If the church were aligned with left-leaning political activism, it would be far more involved in politics generally. The left tends to see every issue as political, requiring legislative or judicial solutions. The result, however unintended it might be, is more government oversight of every aspect of life. The church’s default position always leans in favor of agency and a principle-based approach to life rather than a step-by-step, Law of Moses guide.
Throughout the world’s long history, there was no question about the definition of the term “marriage.” However, during my lifetime, those who would like to change that definition had to first identify the issue as a political problem which required a political solution. This was quite a stretch, but the government fell for it and now the church has been forced to take a stand. A moral issue was re-branded as a political issue and now our church stands accused of inappropriate meddling in politics. It’s a vicious trap which, to me, is far more insidious than one church sniping at another over the finer points of doctrine. Prophets, seers and revelators specifically told us that the defeat of Proposition 8 would lead to more restrictions against our religious liberty. I accept that assessment.
We are told to teach (and learn) correct principles so that we can govern ourselves. None of the organizations or individuals listed at the top of this page should have a strong enough influence to sway us from that course. If so, then we have neglected to learn CORRECT principles.
I really don’t have a lot to say about this subject, but I did want tell you that much of what you write is very well done including this. Thanks for your input on this board! Not that a thanks from me will buy you much around here… 🙂
Thanks, Doug G – that does mean a lot!
Greg’s point is valid perhaps for the organizational church (that entry into politics is done defensively and reluctantly). However, there is equal harm done when individual members at the grass roots level start forming these alliances. There do seem to be members who are prone to misunderstand our own doctrines (e.g. evolutionary stance, abortion stance) due to these associations; it is a form of mingling scripture with the philosophies of men.
I admit to being somewhat uncomfortable when President Hinckley invited members of other faiths to come and join our church, telling them to bring the truths they learned elsewhere so that we could add to them. Yet, as a historical example, much of the racism in our church in the 19th century was certainly brought in from the outside. We can assess that damage in hindsight. How can you kindly tell a new convert that a particular “truth” they brought from their former church must be replaced rather than enhanced? How can you do this before (or after!) their “truth” is shared with Latter-day Saints who might be inclined to accept it when taught in a formal Sunday setting?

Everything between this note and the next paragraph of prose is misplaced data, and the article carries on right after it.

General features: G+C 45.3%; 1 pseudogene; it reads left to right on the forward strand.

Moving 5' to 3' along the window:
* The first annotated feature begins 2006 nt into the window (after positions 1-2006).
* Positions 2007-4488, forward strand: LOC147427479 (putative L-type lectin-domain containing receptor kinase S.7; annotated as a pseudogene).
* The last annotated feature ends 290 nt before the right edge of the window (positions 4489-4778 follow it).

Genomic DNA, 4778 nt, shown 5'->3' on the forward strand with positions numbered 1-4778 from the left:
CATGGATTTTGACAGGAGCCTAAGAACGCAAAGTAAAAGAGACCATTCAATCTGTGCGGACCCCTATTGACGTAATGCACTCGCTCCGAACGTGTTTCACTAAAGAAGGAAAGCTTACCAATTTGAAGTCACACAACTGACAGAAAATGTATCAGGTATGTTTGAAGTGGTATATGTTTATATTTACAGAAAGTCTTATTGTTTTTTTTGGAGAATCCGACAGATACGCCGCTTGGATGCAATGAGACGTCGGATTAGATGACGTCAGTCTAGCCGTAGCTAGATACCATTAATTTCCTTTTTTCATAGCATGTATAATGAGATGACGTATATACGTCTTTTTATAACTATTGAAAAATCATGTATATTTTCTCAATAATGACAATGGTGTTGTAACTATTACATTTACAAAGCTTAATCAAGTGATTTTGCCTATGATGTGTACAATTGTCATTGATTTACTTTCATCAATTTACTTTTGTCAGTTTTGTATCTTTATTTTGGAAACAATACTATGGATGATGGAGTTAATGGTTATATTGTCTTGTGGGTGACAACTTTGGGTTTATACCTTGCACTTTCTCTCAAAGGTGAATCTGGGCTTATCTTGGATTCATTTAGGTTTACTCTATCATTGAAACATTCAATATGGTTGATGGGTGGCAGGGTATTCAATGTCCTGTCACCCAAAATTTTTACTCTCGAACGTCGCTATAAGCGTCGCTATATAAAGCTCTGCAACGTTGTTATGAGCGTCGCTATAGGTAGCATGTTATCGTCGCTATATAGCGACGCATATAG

Of course, our default position is that we’d rather find a way to include you in our church as much as possible than to exclude you. But I remember a few years ago when one ward member’s Baptist-flavored Mormonism was particularly tiresome and he was very convinced of his correctness. Yet we’d rather have him “in the fold” than outside, right? (He moved away. I have no idea what his status is now.)
A good example of a desirable alliance sent this evening from my non-member FEMA friend:
“I think you would be genuinely honest if you would just say, “Frankly, I would prefer to see the Church not engaged at all from the perspective of campaigns,” considering how few causes the LDS Church engages.”
As opposed to “less engaged”? I agree that the Church is only involved in campaigns on a rare basis, but what I meant by “less” was not the number of campaigns – rather the level during those campaigns. I can understand that the Church may have a stake in issues, such as the ERA or Prop 8, but I would prefer them to be leading the charge spiritually to win souls rather than effecting law. I am familiar with the debates going around as to whether or not the Church “told” members how to vote, and that their is some disagreement here. recognizing the disagreement, I still think that is a good idea to avoid even the impression, to borrow a phrase here, of bloc voting patterns.
FOR PRETRIB RAPTURE REPEATERS
Congratulations! You are now fulfilling the Bible which says “Come now, and let us repeat together.”
Be sure to repeat what Walvoord, Lindsey, LaHaye, Ice etc. repeat what their own teachers repeat what their own teachers repeat etc. etc. etc.!
Repeat that Christ’s return is imminent because we’re told to “watch” (Matt. 24, 25) for it. So is the “day of God” (II Pet. 3:12) – which you admit is at least 1000 years ahead – also imminent because we’re told to be “looking for” it?
Also repeat the pretrib myths about the “Jewish wedding stages” and “Jewish feasts” (where’s your “church/Israel dichotomy” now?) even though Christ and Paul knew nothing about a “pretrib stage” and neither did any official theological creed or organized church before 1830!
You should read “Pretrib Rapture Dishonesty” on the “Powered by Christ Ministries” site to find out why you shouldn’t repeat everything your pretrib teachers repeat.
Do I have to repeat this?
[saw the above on a website – Orson]